The following extract is from the Philadelphia Ledger. We sincerely commend it to our young readers; it contains " the words of truth and soberness:— " Above all things, life should be begun right. Young men rarely know how much their conduct, during their first few years, affects their subsequent success. It is not only that older persons at the same business form their opinions of them at this time, but that every beginner acquires, during these years, habits for good or ill which color his whole future career. We have seen some of the ablest young men, with every advantage of fortune and Mends, sow the seeds of ruin and early death by indulging too freely in the first years of manhood. We have seen others, with far less capacity, and without any backing but industry and energy, rise gradually to fortune and influence. Franklin is a familiar ! illustration of what a man can do who begins I right. If he had been too proud to eat rolls in the street when he was a poor boy, he would never have been minister plenipotentiary to the court of France. Always begin right! Survey the whole j ground before you commence any undertaking j and you will then be prepared to go forward 1 successfully. Neglect this, however, and you are almost sure to fail. In other words, begin right. A good commencement is half the bat-le. A false first step is almost! certain defeat. BEGIN RIGHT.”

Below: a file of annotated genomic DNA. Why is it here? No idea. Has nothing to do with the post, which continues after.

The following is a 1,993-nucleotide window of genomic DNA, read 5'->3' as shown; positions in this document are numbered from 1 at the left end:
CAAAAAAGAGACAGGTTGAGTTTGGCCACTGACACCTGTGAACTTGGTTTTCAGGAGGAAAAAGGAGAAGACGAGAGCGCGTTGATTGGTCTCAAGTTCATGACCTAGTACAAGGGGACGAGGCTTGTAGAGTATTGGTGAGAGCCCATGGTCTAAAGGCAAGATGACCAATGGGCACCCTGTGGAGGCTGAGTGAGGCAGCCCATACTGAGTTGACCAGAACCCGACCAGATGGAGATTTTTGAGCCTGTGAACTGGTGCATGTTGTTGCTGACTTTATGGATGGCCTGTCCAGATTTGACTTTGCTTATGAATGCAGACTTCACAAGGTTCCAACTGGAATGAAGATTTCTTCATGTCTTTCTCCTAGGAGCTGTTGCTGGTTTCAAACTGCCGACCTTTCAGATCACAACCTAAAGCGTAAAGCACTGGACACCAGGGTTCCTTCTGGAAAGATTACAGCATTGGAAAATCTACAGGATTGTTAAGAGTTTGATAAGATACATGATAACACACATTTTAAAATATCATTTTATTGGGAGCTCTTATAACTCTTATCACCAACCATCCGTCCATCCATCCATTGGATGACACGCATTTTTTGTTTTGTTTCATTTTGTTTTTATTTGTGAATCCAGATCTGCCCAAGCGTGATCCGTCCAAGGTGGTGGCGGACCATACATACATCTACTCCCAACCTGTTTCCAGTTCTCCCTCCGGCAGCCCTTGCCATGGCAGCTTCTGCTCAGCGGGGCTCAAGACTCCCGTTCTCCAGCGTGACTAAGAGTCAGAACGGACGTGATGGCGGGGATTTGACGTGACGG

This article was originally published with the title "Always Begin Right"